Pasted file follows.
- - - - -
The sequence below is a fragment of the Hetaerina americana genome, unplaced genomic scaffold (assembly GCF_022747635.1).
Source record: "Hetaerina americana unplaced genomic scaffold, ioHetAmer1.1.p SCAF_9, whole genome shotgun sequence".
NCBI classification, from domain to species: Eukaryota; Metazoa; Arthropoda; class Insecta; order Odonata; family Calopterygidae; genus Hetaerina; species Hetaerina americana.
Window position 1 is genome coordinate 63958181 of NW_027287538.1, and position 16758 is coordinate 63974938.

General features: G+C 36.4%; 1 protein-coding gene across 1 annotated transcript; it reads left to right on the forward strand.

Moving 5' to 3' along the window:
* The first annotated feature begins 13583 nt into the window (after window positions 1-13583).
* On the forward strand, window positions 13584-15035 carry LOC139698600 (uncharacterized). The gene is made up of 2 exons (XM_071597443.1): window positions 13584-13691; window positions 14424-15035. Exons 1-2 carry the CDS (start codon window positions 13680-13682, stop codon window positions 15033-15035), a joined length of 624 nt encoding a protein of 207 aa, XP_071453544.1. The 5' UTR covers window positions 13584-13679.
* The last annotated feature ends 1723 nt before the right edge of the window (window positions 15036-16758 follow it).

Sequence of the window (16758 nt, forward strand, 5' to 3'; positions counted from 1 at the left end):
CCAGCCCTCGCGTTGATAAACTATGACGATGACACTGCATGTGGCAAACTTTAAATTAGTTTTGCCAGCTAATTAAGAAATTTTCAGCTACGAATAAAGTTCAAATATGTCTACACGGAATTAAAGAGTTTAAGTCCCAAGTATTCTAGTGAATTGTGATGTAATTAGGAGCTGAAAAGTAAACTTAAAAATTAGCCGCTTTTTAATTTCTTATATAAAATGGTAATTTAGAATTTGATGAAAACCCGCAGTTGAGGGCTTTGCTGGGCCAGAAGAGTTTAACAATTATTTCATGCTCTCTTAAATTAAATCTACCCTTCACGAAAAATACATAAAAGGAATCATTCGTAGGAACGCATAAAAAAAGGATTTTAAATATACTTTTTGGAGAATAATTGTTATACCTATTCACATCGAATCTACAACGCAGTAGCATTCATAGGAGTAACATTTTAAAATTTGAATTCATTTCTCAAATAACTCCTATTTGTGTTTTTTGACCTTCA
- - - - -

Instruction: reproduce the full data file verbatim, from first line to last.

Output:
The sequence below is a fragment of the Hetaerina americana genome, unplaced genomic scaffold (assembly GCF_022747635.1).
Source record: "Hetaerina americana unplaced genomic scaffold, ioHetAmer1.1.p SCAF_9, whole genome shotgun sequence".
NCBI classification, from domain to species: Eukaryota; Metazoa; Arthropoda; class Insecta; order Odonata; family Calopterygidae; genus Hetaerina; species Hetaerina americana.
Window position 1 is genome coordinate 63958181 of NW_027287538.1, and position 16758 is coordinate 63974938.

General features: G+C 36.4%; 1 protein-coding gene across 1 annotated transcript; it reads left to right on the forward strand.

Moving 5' to 3' along the window:
* The first annotated feature begins 13583 nt into the window (after window positions 1-13583).
* On the forward strand, window positions 13584-15035 carry LOC139698600 (uncharacterized). The gene is made up of 2 exons (XM_071597443.1): window positions 13584-13691; window positions 14424-15035. Exons 1-2 carry the CDS (start codon window positions 13680-13682, stop codon window positions 15033-15035), a joined length of 624 nt encoding a protein of 207 aa, XP_071453544.1. The 5' UTR covers window positions 13584-13679.
* The last annotated feature ends 1723 nt before the right edge of the window (window positions 15036-16758 follow it).

Sequence of the window (16758 nt, forward strand, 5' to 3'; positions counted from 1 at the left end):
CCAGCCCTCGCGTTGATAAACTATGACGATGACACTGCATGTGGCAAACTTTAAATTAGTTTTGCCAGCTAATTAAGAAATTTTCAGCTACGAATAAAGTTCAAATATGTCTACACGGAATTAAAGAGTTTAAGTCCCAAGTATTCTAGTGAATTGTGATGTAATTAGGAGCTGAAAAGTAAACTTAAAAATTAGCCGCTTTTTAATTTCTTATATAAAATGGTAATTTAGAATTTGATGAAAACCCGCAGTTGAGGGCTTTGCTGGGCCAGAAGAGTTTAACAATTATTTCATGCTCTCTTAAATTAAATCTACCCTTCACGAAAAATACATAAAAGGAATCATTCGTAGGAACGCATAAAAAAAGGATTTTAAATATACTTTTTGGAGAATAATTGTTATACCTATTCACATCGAATCTACAACGCAGTAGCATTCATAGGAGTAACATTTTAAAATTTGAATTCATTTCTCAAATAACTCCTATTTGTGTTTTTTGACCTTCA